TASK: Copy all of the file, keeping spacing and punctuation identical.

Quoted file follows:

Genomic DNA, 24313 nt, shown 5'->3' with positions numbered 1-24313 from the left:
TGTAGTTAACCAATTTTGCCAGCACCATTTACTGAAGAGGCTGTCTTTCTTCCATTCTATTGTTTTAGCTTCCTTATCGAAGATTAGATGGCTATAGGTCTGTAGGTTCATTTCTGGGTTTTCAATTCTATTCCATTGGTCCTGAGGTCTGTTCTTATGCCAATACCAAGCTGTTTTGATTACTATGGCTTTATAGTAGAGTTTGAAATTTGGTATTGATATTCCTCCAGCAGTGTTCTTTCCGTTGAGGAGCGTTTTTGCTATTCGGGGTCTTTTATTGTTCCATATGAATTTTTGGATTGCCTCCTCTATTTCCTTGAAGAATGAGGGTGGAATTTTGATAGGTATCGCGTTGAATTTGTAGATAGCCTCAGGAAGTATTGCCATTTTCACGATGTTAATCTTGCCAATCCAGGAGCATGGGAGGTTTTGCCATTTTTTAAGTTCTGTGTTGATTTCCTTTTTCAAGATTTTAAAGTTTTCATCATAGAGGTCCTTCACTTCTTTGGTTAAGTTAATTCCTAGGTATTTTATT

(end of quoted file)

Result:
Genomic DNA, 24313 nt, shown 5'->3' with positions numbered 1-24313 from the left:
TGTAGTTAACCAATTTTGCCAGCACCATTTACTGAAGAGGCTGTCTTTCTTCCATTCTATTGTTTTAGCTTCCTTATCGAAGATTAGATGGCTATAGGTCTGTAGGTTCATTTCTGGGTTTTCAATTCTATTCCATTGGTCCTGAGGTCTGTTCTTATGCCAATACCAAGCTGTTTTGATTACTATGGCTTTATAGTAGAGTTTGAAATTTGGTATTGATATTCCTCCAGCAGTGTTCTTTCCGTTGAGGAGCGTTTTTGCTATTCGGGGTCTTTTATTGTTCCATATGAATTTTTGGATTGCCTCCTCTATTTCCTTGAAGAATGAGGGTGGAATTTTGATAGGTATCGCGTTGAATTTGTAGATAGCCTCAGGAAGTATTGCCATTTTCACGATGTTAATCTTGCCAATCCAGGAGCATGGGAGGTTTTGCCATTTTTTAAGTTCTGTGTTGATTTCCTTTTTCAAGATTTTAAAGTTTTCATCATAGAGGTCCTTCACTTCTTTGGTTAAGTTAATTCCTAGGTATTTTATT